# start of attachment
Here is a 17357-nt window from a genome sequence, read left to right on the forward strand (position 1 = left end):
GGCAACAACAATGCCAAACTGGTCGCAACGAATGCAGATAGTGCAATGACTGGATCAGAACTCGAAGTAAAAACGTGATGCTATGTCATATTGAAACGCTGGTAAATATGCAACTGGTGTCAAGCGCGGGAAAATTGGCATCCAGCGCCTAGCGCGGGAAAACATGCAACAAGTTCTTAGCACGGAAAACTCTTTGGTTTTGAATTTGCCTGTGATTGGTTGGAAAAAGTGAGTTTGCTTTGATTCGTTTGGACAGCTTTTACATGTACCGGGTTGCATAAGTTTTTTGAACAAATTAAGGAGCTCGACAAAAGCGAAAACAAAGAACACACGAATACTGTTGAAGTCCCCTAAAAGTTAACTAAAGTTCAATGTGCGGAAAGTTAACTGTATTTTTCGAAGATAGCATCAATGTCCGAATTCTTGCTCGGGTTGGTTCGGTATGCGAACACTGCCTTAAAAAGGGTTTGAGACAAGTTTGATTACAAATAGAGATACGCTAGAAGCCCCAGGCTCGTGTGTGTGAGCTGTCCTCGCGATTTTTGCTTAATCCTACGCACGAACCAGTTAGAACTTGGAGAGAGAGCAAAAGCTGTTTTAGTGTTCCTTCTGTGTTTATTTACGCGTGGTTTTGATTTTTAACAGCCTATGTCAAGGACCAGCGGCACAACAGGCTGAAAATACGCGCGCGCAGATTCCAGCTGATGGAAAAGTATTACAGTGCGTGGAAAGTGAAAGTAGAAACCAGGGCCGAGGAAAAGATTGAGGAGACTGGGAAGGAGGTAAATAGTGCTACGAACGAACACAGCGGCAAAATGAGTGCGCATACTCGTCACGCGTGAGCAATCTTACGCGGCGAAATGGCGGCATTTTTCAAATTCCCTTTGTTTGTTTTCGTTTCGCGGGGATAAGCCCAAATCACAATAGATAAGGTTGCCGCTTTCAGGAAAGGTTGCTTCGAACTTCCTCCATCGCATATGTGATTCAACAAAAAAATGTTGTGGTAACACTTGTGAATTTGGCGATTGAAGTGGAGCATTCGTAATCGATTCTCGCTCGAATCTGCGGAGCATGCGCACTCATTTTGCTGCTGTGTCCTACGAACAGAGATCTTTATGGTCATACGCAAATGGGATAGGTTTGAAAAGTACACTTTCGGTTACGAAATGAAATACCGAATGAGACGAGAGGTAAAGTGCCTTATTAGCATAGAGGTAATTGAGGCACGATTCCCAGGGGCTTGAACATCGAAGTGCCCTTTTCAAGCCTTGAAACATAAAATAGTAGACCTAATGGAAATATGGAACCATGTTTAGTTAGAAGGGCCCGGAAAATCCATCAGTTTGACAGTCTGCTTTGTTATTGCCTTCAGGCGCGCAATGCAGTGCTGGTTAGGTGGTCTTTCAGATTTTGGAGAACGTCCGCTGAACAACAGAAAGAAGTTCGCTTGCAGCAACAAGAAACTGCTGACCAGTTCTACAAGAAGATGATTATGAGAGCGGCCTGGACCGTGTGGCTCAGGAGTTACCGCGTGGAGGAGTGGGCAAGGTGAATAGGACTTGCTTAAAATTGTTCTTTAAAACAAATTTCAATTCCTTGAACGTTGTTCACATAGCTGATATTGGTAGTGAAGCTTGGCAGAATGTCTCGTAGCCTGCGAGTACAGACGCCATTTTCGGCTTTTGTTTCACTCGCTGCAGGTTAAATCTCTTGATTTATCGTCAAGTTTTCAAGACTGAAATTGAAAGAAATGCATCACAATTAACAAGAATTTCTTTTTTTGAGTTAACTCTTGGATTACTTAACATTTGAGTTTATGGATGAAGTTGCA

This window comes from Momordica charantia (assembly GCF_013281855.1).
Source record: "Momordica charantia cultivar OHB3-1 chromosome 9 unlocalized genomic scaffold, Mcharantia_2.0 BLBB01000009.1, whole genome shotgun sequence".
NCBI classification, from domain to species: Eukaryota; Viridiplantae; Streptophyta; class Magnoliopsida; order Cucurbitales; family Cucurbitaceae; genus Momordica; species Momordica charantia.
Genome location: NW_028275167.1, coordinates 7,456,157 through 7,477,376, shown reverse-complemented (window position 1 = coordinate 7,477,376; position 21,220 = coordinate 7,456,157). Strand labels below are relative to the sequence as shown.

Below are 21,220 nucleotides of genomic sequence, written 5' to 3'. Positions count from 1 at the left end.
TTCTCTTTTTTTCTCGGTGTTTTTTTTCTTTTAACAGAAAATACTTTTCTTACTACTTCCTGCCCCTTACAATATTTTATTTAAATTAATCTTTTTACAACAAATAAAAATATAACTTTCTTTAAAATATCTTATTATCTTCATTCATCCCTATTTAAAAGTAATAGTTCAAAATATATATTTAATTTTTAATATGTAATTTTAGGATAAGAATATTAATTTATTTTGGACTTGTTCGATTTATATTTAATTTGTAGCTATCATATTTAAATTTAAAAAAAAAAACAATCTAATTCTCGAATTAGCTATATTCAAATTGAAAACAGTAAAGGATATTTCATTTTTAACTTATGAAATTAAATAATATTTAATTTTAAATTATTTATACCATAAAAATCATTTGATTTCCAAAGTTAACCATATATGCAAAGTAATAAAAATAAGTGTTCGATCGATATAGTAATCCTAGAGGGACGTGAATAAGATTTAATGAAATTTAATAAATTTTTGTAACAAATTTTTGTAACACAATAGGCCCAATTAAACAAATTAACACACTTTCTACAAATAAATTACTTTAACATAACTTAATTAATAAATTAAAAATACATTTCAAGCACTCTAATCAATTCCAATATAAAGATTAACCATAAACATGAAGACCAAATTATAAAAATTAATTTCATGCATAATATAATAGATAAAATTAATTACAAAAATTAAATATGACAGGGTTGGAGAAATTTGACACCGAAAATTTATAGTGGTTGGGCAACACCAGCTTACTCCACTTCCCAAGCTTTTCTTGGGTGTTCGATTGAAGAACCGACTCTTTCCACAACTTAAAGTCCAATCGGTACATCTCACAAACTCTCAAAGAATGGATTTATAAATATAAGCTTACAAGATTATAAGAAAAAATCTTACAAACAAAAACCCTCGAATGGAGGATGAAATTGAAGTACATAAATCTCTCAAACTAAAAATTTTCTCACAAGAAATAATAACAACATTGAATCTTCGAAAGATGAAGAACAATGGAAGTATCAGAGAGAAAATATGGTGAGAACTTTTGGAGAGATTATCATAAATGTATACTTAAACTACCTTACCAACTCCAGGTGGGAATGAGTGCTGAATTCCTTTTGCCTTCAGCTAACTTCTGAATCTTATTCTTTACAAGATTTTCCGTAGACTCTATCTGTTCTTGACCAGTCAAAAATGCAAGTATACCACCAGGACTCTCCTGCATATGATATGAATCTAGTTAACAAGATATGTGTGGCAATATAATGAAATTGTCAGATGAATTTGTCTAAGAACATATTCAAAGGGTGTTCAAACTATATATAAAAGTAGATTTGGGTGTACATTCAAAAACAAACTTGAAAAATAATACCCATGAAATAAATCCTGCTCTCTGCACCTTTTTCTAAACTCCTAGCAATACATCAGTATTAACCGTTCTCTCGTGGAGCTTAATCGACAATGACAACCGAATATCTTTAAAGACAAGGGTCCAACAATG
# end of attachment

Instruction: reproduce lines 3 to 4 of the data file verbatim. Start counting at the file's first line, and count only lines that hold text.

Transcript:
This window comes from Momordica charantia (assembly GCF_013281855.1).
Source record: "Momordica charantia cultivar OHB3-1 chromosome 9 unlocalized genomic scaffold, Mcharantia_2.0 BLBB01000009.1, whole genome shotgun sequence".